The epic poem by one of the canonical poets of Latin literature: “A self-conscious tour de force of poetic ingenuity” (Apollo).
Through a panoply of the most famous Roman myths, Metamorphoses tells the story of the creation of the world. It is one of the most inspirational works in Western culture, stirring the imagination of such artists and writers as Mantegna, Botticelli, Titian, Velázquez, Shakespeare, and Salmon Rushdie.
“It is astonishing for its sheer compendiousness. Running ab origine mundi right up to the time of Julius Caesar, Ovid’s epic weaves around 250 different myths together into a single ‘unbroken song.’ No other classical text comes close. To medieval readers it looked like ‘nothing less than the Bible and theology of the pagans’—the master key to all their culture and knowledge. . . . [Ovid’s] epic is always pushing at the boundaries of what can and cannot be told; pushing his way into new methods of unfolding old tales. In its quest to do this, Ovid’s narration weaves back and forth through mythic time, nesting tales within tales, and tellers of tales within tellers of tales, to the level where a given story might be occurring within as many as five sets of other stories.” —Apollo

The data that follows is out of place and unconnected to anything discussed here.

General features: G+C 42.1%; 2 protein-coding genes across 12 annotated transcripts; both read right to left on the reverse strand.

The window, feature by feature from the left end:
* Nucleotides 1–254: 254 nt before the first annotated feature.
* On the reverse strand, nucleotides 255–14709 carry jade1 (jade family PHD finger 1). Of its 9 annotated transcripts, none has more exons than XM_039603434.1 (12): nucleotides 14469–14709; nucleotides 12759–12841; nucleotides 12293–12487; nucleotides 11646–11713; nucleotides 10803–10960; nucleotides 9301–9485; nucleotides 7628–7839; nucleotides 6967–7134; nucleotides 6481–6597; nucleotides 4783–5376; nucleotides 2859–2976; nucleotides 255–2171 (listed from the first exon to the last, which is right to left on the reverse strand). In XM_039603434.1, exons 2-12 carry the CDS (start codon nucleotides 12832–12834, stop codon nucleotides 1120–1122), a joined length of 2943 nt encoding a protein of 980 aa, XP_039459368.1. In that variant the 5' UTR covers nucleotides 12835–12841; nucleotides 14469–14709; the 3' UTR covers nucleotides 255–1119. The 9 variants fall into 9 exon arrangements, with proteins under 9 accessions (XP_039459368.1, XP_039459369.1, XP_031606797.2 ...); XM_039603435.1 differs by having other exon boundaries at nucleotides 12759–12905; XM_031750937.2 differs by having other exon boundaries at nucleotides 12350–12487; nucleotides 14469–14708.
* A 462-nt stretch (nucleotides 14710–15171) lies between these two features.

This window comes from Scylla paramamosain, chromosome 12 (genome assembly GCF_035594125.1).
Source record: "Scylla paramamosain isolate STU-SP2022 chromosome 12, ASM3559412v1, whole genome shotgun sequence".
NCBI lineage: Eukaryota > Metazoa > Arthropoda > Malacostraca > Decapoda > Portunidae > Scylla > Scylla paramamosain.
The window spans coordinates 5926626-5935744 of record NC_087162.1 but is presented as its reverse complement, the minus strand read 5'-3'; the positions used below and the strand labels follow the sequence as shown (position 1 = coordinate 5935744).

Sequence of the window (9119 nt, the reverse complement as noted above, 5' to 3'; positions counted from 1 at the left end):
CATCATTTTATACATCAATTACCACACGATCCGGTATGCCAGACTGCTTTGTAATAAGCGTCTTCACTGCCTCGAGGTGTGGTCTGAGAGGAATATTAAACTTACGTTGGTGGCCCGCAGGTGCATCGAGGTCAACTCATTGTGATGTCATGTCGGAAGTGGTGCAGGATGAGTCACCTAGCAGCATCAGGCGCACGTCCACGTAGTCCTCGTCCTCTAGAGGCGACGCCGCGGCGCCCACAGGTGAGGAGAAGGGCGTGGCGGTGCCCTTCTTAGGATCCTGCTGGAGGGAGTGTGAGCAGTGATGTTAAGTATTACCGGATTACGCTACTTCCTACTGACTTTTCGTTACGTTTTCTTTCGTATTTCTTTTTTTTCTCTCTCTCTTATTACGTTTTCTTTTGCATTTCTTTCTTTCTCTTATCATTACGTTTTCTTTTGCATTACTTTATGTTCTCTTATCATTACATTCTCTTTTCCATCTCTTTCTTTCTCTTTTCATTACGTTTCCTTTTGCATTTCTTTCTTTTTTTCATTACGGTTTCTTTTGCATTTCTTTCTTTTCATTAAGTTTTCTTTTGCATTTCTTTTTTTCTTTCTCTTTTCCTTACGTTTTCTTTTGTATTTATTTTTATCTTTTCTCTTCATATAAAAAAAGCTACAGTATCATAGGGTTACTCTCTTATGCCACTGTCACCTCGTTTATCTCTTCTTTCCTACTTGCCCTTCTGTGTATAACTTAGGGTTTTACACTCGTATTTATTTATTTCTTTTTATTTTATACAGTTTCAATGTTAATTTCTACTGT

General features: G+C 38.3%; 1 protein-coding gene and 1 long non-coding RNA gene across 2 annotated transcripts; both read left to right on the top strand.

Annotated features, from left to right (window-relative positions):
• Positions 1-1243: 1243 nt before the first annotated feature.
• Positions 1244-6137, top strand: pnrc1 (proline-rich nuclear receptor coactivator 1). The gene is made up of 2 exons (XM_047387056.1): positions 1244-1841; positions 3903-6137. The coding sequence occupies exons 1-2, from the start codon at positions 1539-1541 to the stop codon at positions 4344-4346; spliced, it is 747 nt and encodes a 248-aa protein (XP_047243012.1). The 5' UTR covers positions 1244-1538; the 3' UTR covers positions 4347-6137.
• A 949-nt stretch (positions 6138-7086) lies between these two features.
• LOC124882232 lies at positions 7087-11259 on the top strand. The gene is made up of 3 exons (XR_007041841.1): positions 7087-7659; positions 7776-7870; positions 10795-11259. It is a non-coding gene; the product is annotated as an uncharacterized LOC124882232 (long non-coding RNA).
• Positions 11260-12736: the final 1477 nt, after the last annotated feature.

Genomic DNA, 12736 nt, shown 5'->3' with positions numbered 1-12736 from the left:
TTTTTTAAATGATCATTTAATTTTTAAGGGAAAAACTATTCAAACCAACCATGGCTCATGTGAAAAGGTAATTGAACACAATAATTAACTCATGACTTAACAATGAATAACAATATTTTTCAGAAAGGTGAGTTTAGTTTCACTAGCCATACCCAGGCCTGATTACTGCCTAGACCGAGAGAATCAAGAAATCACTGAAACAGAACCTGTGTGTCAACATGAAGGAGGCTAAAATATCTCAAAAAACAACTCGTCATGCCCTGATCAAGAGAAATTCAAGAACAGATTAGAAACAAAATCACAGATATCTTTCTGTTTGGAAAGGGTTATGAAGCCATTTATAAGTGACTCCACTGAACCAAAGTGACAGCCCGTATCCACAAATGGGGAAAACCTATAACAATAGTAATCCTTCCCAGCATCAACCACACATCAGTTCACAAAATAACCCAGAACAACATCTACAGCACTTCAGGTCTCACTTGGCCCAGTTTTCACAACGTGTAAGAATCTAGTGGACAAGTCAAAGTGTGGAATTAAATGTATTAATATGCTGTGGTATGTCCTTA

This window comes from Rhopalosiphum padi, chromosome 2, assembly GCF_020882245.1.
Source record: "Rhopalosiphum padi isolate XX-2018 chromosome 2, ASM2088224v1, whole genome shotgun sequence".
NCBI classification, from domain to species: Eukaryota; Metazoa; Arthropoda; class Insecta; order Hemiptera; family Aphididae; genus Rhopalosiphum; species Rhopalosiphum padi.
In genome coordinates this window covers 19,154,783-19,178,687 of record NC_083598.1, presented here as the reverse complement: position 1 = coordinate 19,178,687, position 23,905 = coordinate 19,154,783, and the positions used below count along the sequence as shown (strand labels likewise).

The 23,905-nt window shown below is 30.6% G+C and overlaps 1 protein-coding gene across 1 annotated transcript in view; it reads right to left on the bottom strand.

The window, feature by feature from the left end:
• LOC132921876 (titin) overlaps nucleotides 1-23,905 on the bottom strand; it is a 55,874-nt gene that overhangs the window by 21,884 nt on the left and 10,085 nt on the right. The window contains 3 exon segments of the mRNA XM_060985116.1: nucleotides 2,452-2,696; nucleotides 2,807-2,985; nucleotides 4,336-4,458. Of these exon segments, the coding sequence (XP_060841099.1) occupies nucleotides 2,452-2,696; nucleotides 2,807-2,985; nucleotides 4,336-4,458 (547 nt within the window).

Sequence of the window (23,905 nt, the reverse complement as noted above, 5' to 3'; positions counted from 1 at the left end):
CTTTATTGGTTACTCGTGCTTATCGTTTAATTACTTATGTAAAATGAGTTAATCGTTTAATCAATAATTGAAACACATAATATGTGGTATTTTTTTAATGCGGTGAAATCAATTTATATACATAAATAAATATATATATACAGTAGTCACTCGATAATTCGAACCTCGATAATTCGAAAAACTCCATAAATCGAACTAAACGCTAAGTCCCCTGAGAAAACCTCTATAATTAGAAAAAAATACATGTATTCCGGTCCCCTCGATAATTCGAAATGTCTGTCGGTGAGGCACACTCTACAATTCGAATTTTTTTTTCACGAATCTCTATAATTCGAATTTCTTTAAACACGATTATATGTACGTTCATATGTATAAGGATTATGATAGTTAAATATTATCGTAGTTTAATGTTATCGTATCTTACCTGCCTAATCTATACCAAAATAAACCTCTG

“Ovid had the power to illuminate disturbing aspects of our contemporary culture. . . . In the same year that he was exiled, Ovid began the Metamorphoses, whose teeming chaos evokes the uncertain, shape-shifting mood of a country—a world—that is reimagining its sexual mores.” —The New Yorker